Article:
NEWPORT NEWS, Va. - The Newport News Police Department has launched 'NNPD Project Guardian'.
Police say this new program aims to raise officers’ awareness of individuals in our community with autism spectrum disorder and provides them with information to help keep people with autism safe.
Participation in the Project Guardian database is voluntary. Parents and guardians are asked to submit basic information about the individual with autism, a photo of the person, and any special concerns officers should be aware of should they encounter them. The information will be entered into the city’s dispatching system, and the address will be flagged so officers and first responders are aware of the individual and their needs when they are called to the residence.
There are no obvious physical signs of autism, so police often don’t know whether or not individuals they encounter have it. Flashing lights on an emergency vehicle, for example, might cause a person with autism to become frightened and act out. Officers may not understand why some individuals with this disorder will not make eye contact with them, keep their fists clenched, or flap their hands. What may seem like a simple interaction with police could be a very traumatic situation for a person with autism and confusing to officers.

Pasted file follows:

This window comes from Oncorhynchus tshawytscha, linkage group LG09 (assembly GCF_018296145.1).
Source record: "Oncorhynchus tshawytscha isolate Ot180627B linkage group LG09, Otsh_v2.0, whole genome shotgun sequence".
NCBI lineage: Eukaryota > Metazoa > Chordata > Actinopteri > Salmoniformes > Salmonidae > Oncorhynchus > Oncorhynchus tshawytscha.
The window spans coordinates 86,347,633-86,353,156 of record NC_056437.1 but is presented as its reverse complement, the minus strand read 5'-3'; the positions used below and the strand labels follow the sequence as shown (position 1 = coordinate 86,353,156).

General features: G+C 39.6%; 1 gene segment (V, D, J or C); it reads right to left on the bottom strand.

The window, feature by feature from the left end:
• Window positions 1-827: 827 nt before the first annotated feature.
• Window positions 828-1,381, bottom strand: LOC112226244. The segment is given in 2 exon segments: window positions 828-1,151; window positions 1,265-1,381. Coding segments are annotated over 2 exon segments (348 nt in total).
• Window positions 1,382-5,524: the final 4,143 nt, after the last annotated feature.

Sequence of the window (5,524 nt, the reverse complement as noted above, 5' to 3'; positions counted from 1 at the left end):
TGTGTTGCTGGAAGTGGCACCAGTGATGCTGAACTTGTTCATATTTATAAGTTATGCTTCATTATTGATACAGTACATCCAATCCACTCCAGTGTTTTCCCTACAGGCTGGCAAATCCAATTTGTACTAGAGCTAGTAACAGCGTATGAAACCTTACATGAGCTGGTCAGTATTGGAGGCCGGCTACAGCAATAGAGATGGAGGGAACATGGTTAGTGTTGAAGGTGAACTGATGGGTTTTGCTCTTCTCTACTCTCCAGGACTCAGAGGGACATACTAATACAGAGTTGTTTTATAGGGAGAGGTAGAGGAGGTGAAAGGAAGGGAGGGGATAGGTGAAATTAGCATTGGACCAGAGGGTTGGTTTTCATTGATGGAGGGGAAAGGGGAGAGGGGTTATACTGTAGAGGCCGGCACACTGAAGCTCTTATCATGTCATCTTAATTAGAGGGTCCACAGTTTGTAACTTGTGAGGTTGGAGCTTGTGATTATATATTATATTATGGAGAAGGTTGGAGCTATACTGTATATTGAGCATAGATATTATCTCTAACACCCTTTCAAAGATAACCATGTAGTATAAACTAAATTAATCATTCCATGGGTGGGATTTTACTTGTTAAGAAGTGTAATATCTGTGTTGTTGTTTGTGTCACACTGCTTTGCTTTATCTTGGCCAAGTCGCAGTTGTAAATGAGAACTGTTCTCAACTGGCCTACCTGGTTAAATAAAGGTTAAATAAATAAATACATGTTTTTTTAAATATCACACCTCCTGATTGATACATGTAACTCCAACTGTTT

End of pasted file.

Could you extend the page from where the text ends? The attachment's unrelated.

Project Guardian educates all NNPD officers about the common characteristics of the disorder, as well as ways to comfort these individuals and de-escalate any situations that may arise. NNPD has also created a database to hold information about local citizens with autism.
Program leader, Det. J. R. Howser emphasizes that participation is voluntary, but she said it is vital to keeping people with autism safe.
“Officers can never be too prepared for any situation no matter the severity,” she said. “This is where I ask for your help in making our officers as prepared as possible when interacting with children and young adults with autism.”
Parents of adult children on the Autism Spectrum tell News 3 the new program makes them feel safe for the first time in years.
"It’s that security and that safety of knowing you know a little bit about my situation," explained Kalishia Mitchell. Her son is on the autism spectrum and is also bi-polar. "Lets not be afraid because we have protection we have officers out there and the system knows our babies."